What is the alternative to dialogue?

What is the alternative to dialogue?

What is the alternative to dialogue?

Invariably, the answer must be contention and violence.  That might be the technical answer but not the desirable situation.

We doubt there is any Zambian who is happy with that is currently going on in Zambia. That is why, like many Zambians and friends of Zambia within and outside the country, we welcome the initiative by the Catholic Bishops to initiate dialogue between Mr Edgar Lungu of the PF and Mr Hakainde Hichilema of UPND, two major political contenders of the moment in this country.

Yes, initially the problem was only restricted to the political sphere, but it has now penetrated every level and angle of our society.  The rift has cut across church, family, work and all sectors in the nation and needs an urgent stop.

The hatred, bitterness and divide must surely cease – somehow. It doesn’t have to get worse than this. The next stage could be irreversible. Kenya retreated from the brink and peace reigned. We don’t know if the Kenyan accord will hold even after the next elections. But we can draw lessons from how they managed the division that threatened to tear apart that country after their previous elections.

We do not know what the Catholic Bishops have up their robes, but we think the first step they have taken should be supported. We also believe that those old men are first of all citizens and have the interest of this country at heart. We have no doubt that they have analysed the situation and have come up with steps that need to be taken to start the process of healing the country. This country is currently sick. No once should even pretend. What is happening is not good even for Mr Lungu or HH. We can pretend in public but we all know things are not okay. Whichever part will reject the initiative by the Bishops will have themselves to blame in future. We doubt there is any sane persons who can reject dialogue in the face of problems.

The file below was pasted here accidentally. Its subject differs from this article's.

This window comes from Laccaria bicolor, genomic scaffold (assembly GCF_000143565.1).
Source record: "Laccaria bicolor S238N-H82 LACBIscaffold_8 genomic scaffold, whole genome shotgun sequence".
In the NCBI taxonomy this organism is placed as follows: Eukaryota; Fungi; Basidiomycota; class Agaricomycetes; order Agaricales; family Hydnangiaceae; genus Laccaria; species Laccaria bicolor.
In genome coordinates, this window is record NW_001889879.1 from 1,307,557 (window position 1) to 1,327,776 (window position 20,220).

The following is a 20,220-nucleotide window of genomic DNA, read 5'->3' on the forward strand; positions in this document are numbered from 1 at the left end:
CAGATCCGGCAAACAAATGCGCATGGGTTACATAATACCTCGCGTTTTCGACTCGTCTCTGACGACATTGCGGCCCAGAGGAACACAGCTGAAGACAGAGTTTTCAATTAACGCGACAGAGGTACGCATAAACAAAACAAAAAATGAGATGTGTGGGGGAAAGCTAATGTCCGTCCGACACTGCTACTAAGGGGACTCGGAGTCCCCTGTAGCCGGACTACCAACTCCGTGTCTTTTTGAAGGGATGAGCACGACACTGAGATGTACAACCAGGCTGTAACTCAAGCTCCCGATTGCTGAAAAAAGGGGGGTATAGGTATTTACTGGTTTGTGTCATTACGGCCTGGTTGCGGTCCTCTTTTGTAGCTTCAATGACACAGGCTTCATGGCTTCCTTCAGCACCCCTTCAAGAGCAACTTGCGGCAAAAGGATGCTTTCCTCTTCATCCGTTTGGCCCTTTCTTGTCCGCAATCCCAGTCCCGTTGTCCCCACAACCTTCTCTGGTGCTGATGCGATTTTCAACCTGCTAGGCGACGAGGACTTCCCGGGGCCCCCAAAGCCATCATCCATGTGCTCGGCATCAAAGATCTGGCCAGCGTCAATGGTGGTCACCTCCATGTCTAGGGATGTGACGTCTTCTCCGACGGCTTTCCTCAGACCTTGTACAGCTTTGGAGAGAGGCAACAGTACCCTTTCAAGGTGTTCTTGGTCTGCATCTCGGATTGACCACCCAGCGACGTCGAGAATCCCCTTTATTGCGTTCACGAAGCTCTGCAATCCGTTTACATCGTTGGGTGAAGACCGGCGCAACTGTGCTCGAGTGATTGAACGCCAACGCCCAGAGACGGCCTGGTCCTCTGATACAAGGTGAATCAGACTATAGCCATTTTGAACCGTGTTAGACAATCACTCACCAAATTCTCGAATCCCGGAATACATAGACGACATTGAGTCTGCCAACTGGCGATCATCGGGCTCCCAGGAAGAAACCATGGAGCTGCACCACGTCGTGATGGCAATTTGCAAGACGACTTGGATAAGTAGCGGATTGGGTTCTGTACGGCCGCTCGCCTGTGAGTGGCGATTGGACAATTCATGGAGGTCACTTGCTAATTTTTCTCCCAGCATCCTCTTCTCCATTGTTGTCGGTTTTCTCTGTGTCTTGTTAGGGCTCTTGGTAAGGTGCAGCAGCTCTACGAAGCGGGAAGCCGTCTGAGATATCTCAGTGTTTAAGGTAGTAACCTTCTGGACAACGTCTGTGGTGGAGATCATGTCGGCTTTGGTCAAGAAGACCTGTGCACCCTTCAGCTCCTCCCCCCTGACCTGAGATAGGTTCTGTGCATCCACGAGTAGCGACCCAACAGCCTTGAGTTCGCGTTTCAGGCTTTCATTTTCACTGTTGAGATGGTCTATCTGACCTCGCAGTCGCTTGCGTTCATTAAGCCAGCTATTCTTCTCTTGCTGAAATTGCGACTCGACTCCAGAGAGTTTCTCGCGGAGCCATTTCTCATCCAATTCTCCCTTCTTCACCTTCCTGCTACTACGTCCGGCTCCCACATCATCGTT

We identify some few points that are a bone of contention between Mr Lungu and HH; Mr Lungu wants HH to recognise him as the duly elected President of last year’s elections while HH argues that the elections were marred with fraud and that Mr Lungu did not win with the 50% + 1 threshold as enshrined in the constitution.

Like we said, we do not know what the Bishops are planning to be included in the dialogue, but we can suggest to include the following if the dialogue is to be fruitful:

  1. Hakainde and all other UPND supporters in jail for political related reasons must be unconditionally set free (We have information that currently the number stands at close to 3,000 countrywide). Equally the DPP must withdraw (no nolle prosequi) all cases currently under trial. We say so, taking a leaf from Kenneth Kaunda who at the height of tension before the 1991 multiparty elections undertook the following: (a) had to cut down his term of office by two years, (b) unconditionally released all the political detainees including Mwamba Luchembe who had just a few months staged one of the most successful coups, (c) repealed article (iv) of the constitution to allow the formation of political parties other than UNIP hence the birth of MMD as a political party.